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How the Spurs and Thunder keep getting it right

The ageless Spurs and the Thunder remain the standard in the West.  (USATSI)
The ageless Spurs and the Thunder remain the standard in the West. (USATSI)

This was supposed to be the year everything changed. The Brooklyn Nets were poised to challenge the Heat in the East, and the Clippers, Warriors and maybe even the Rockets were going to turn the West upside down.

True, the Portland Trail Blazers have emerged out of nowhere as the feel-good story of the first quarter of the NBA season. The Nets (not to mention the Knicks) have emerged out of their own hubris to become punch lines instead of contenders.

But for the most part? It's status quo in both halves of the basketball nation. In the East, it's Miami and Indiana and then it's a ghastly collection of everyone else. And out West, look who's still threatening to extend their co-rulership: the Oklahoma City Thunder and San Antonio Spurs.

After the Heat held off the Pacers on Wednesday night, we emerged with more than a sincere hope that there will be a seven-game encore in the Eastern Conference finals in May. We also emerged with the Oklahoma City Thunder as sole owners of the best record in the NBA. The 2012 Western Conference champs are 20-4, a game in the loss column ahead of Portland (22-5), Indiana (20-5) and San Antonio (20-5) as we soon embark on 2014.

So amid all the noise, the two quietest, most reliable teams in a loaded West remain fully capable of advancing to the conference finals and beyond.

The Thunder host the Bulls and the Spurs visit Golden State on Thursday night, a TNT doubleheader that will showcase two teams that have done it right in a sport filled with teams perpetually doing it wrong. From the laughable largesse in both basketball boroughs in New York, to the uncertainty over how far the Clippers and Rockets can go, to the participants in Tank-a-Palooza 2014, there's a lot wrong with the state of pro basketball. But you won't find any of it in San Antonio or Oklahoma City.

Tim Duncan remains the lynchpin of San Antonio's success.   (USATSI)
Tim Duncan remains the linchpin of San Antonio's success. (USATSI)

Unlike teams that were supposed to have been better than both of them by now, the Spurs and Thunder haven't squandered their first-round picks. OKC, in fact, still stands to receive a 1-20 protected pick (from Dallas via the Lakers) from the James Harden trade. In this past draft, the Thunder used the 12th pick, from Toronto via Houston, to select Steven Adams, as well as the third pick of the second round to take Spanish guard Alex Abrines. Both picks were from the Harden trade.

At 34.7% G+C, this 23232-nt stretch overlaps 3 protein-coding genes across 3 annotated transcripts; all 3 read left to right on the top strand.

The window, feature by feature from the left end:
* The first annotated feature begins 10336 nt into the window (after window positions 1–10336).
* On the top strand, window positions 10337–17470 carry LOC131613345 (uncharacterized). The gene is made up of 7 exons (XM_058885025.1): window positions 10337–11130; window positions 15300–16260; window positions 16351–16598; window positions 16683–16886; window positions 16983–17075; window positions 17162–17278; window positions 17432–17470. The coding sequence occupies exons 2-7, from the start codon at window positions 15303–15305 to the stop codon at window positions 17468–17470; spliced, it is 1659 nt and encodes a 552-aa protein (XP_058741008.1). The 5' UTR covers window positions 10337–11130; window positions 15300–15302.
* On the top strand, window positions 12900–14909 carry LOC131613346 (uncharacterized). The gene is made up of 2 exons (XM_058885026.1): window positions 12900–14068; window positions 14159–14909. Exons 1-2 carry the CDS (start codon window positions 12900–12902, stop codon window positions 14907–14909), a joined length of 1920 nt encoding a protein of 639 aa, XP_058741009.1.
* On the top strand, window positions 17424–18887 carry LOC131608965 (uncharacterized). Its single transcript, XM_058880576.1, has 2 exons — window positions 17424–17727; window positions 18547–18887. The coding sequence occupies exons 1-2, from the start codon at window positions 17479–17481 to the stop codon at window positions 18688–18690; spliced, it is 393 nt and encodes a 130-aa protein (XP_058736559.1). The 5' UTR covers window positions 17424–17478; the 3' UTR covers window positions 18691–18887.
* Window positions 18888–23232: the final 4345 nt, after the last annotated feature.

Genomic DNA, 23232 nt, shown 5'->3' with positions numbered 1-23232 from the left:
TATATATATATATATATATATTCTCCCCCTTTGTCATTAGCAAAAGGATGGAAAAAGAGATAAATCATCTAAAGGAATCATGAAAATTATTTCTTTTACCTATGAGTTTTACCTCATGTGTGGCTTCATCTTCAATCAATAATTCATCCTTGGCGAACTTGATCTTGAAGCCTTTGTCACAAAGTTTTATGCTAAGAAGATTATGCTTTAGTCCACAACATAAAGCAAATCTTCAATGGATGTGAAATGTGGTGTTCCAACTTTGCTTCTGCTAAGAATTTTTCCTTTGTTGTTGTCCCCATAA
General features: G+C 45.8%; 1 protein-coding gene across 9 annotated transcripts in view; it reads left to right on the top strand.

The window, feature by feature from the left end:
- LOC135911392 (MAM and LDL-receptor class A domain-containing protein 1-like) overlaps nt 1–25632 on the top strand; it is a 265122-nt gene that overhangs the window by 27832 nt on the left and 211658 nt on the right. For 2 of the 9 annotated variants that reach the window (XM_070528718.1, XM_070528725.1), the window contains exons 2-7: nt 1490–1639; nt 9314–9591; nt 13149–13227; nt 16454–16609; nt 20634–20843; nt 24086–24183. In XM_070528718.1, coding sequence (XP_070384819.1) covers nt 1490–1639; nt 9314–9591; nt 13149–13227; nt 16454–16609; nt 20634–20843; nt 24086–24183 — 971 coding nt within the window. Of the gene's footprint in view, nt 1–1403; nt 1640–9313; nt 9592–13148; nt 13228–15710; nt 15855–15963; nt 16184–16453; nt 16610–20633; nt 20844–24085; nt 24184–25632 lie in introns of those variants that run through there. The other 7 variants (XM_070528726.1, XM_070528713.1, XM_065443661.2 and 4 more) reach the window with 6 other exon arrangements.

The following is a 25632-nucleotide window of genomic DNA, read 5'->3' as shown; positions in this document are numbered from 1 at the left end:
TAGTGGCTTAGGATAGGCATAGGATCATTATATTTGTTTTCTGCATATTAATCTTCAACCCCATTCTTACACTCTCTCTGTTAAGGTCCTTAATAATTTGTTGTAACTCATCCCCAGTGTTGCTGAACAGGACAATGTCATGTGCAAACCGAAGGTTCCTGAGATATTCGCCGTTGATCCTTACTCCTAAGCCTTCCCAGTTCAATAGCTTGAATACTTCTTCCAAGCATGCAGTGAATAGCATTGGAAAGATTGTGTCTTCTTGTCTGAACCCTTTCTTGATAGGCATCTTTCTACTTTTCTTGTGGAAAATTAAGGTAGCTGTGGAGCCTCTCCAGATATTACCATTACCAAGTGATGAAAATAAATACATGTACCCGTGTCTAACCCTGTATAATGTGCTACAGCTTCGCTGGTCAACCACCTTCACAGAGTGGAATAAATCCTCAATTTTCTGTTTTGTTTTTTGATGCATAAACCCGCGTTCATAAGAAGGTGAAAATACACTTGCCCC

Like all teams regardless of market size, the Spurs and Thunder have a day of reckoning coming. The Spurs' day of reckoning, it should be noted, has been coming for seven years and still isn't here. But if Tim Duncan decides to retire after this season, rather than pick up his $10.3 million player option, the Spurs will have to start over. But they'll do so with a manageable payroll, with Tony Parker guaranteed only $3.5 million in 2014-15 and with most of the same key people making the tough decisions -- and usually, making them correctly.

The Oklahoma City doesn't have much to worry about with Kevin Durant locked up through 2016.   (USATSI)
The Oklahoma City doesn't have much to worry about with Kevin Durant locked up through 2016. (USATSI)

Other than developing the young players they've drafted and acquired and perhaps using the amnesty provision on Kendrick Perkins (due $9.4 million next season), the Thunder really don't have anything to worry about until July 1, 2016, when Kevin Durant finally becomes a free agent. The Thunder got a raw deal when Durant's 2010 extension was retroactively bumped up by about $15 million under the 30-percent max provision (i.e. Derrick Rose rule) in the 2011 collective bargaining agreement. (OKC subsequently was reimbursed a portion of those funds, but the refund didn't restore any cap or tax flexibility.) On the bright side, A) Durant is worth every penny, and B) his extension included no opt-outs, no player options and thus, no drama until he literally hits free agency after the 2015-16 season.

Would the Thunder have preferred not to trade Harden? In a perfect world, would they have kept Eric Maynor as an insurance policy in case Russell Westbrook got hurt instead of trading him at last season's deadline? Sure; nobody's perfect, and you have to play the cards you're dealt. (Note: Presti has the $2.4 million exception from the Maynor trade available to acquire a player through the Feb. 20 trade deadline.)

But while teams all around them on the NBA landscape spin their wheels, squander future assets for a quick fix and unravel the mistakes of regimes that have changed many times over, the Spurs and Thunder just keep getting it right. Not all the time, but enough to keep winning. Which is more than a lot of teams with more assets and options can say.

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